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Ethnicity, essentialism, and folk sociology among the Wichí of Northern Argentina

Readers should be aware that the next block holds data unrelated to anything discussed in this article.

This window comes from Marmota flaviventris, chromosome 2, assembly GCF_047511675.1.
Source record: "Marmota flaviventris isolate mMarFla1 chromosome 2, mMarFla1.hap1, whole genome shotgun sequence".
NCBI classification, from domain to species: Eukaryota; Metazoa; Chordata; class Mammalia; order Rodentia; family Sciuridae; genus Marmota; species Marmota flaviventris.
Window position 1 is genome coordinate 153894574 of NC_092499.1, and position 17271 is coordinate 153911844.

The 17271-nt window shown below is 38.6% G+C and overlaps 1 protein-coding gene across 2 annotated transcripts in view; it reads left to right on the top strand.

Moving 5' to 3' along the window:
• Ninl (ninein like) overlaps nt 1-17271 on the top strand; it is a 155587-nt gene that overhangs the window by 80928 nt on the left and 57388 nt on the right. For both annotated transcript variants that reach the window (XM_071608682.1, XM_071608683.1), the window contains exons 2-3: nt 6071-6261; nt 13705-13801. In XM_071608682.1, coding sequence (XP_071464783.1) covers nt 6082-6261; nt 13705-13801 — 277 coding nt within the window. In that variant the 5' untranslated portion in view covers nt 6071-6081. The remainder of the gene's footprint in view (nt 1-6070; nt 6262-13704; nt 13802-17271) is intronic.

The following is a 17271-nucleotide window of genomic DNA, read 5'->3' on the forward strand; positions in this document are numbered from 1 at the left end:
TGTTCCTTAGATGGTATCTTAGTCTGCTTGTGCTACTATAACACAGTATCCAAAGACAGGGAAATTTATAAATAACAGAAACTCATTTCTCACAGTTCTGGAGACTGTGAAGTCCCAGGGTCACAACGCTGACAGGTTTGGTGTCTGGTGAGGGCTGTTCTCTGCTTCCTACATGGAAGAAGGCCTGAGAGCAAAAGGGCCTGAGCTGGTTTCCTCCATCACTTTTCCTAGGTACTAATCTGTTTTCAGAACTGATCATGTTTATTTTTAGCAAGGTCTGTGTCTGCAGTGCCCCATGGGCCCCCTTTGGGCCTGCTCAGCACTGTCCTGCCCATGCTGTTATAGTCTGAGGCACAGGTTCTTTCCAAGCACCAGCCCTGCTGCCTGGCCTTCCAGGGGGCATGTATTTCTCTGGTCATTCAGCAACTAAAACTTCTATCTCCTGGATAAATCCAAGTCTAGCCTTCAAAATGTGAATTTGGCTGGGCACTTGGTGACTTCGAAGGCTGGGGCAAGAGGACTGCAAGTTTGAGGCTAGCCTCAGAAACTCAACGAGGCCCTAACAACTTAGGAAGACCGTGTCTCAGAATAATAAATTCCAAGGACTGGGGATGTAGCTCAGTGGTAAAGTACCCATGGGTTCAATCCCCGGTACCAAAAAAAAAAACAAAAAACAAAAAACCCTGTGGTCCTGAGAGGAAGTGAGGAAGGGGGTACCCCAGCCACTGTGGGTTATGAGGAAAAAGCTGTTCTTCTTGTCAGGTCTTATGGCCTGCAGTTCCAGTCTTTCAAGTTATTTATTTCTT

This work explores the cognitive bases of ethnic adscriptions in the cultural context of a Native American group of Northern Argentina, namely: the Wichí. In the first part, previous hypotheses that attempted to explain the evolved mechanisms involved in ethnic induction and categorization are discussed. In this regard, the explanatory power of folk biology vs. folk sociology is intensively discussed when confronted with the results obtained in the field. The results of the first study suggest that the Wichí do not use biological information, and do not make ontological commitments based on it when ascribing ethnic identity. The second part is devoted to presenting psychological essentialism as a series of heuristics that can be instantiated independently for different cognitive domains. In this sense, the proposal advocates for a disaggregation of the heuristics associated with psychological essentialism, and for the implementation of an approach that explores each heuristic separately as a consequence of the cultural, ecological, and perhaps historical context of instantiation. The results of study two suggest that a minimal trace of essentialism is underlying Wichí ethnic conceptual structure. However, this trace is not related to heuristics that receive biological information as an input; on the contrary, it seems that the ascription of ethnic identity relates to the process of socialization.

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